In cold weather, the higher power capability of ultracapacitors translates to faster response time for similarly designed systems. Other requirements include venting to remove hydrogen gas build up from cycling the batteries, as well as protection from moisture and management systems. By contrast, batteries require moisture protection, inexpensive balancing circuits, and a designed charge voltage that maximizes their life.


Electric double-layer capacitors (EDLCs), also known as ultracapacitors or supercapacitors, are electrochemical capacitors with an energy density hundreds of times greater than conventional electrolytic capacitors. An EDLC has a capacitance of several farads, more than twice that of an electrolytic capacitor with the same physical size.

You can model an ultracapacitor as an ideal capacitor (C) with an equivalent series resistance (ESR) and an equivalent parallel resistance (EPR), as shown in Fig. 3. ESR includes resistance of the electrode material, the current collectors, the terminals, etc. EPR, which depends on temperature, self-discharges the capacitor over time. ESR and EPR vary from cell to cell.

A small amount of self-discharge, called leakage current, can vary slightly because of variations in ultracapacitor materials and manufacturing. Over time, as the cells are at a high state of charge, the small variations in leakage currents may cause cell voltages to spread apart. Cells with lower leakage current will increase in voltage and cells with high leakage current will decrease in voltage. Leakage current increases with voltage, so cell voltages eventually stop spreading apart when the individual leakage currents become equal. Occasionally there can be enough of a spread so that cells at higher voltages degrade prematurely when a series-connected cell bank is at a nominal voltage.

Due to their low internal resistance ultracapacitors exhibit low heat generation. And, the cooler they operate the longer their reliable service life. Therefore, natural air convection should provide adequate cooling for most applications.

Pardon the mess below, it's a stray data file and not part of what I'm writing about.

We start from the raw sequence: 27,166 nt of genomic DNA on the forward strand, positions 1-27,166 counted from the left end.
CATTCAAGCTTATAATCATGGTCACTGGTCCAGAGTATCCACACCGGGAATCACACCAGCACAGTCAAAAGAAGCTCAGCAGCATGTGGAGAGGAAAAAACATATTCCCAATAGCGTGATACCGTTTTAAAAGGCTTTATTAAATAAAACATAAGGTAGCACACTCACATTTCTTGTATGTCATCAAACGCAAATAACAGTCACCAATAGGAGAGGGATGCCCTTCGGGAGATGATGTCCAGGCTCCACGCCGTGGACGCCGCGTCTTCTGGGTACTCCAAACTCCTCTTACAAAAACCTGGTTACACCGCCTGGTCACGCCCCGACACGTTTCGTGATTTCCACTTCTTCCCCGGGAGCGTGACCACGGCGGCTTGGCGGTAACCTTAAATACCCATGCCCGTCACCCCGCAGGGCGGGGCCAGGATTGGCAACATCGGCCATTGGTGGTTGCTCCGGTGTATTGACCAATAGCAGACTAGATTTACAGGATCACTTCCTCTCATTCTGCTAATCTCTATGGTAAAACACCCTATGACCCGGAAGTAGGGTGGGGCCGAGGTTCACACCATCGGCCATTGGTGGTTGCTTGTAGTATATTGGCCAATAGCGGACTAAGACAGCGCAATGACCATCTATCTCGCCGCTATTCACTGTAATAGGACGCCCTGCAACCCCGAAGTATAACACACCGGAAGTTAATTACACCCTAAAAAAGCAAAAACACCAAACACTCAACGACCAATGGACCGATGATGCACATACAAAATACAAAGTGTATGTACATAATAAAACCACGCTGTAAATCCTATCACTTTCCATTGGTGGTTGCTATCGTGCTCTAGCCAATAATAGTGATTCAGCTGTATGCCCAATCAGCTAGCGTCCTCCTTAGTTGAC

Ultracapacitor thermal resistance, RTH, is usually determined assuming free convection at ambient (25°C). Data sheet RTH is useful for determining the operating limits for the ultracapacitors. For a module containing multiple ultracapacitors you can calculate the temperature rise using the RTH value at any current and duty cycle. Temperature rise above ambient is:


D = Duty cycle
I = current AC or DC (A)
RTH = Thermal resistance (C/W)
RESR = Equivalent series resistance (Ω)

This temperature rise above ambient should remain below the specified maximum operating temperature for the module. If forced cooling methods are employed, it is possible to operate the units at higher currents or duty cycles.

THiNCAP iMOD Module Features

  • Quick charge and long life increase productivity and reduce operation costs
  • Complete system is available, including DC-DC converter, to fit a range of applications
  • Maintenance-free to reduce total cost of ownership
  • Compliant with Restriction of Hazardous Substances (RoHS)
  • Low ESR for higher efficiency and power capabilities
  • Front terminal products that replace or enhance rack-mount battery systems
  • Compatible with common rack enclosures, including 19-inch, 23-inch wide and greater than 20-inches in depth
  • Highest possible energy content per shelf for a capacitor-based system with up to 40 kW (10s) per 4U rack slot; provides up to 100% more energy than the competition

Related Articles:

Ultracapacitor Technology Powers Electronic Circuits

Ultracapacitors Boost Performance and Lower Cost

Supercapacitors Enhance LDO Efficiency- Part 1: Low Noise Linear Power Supplies

Supercapacitors Enhance LDO Efficiency- Part 2: Implementation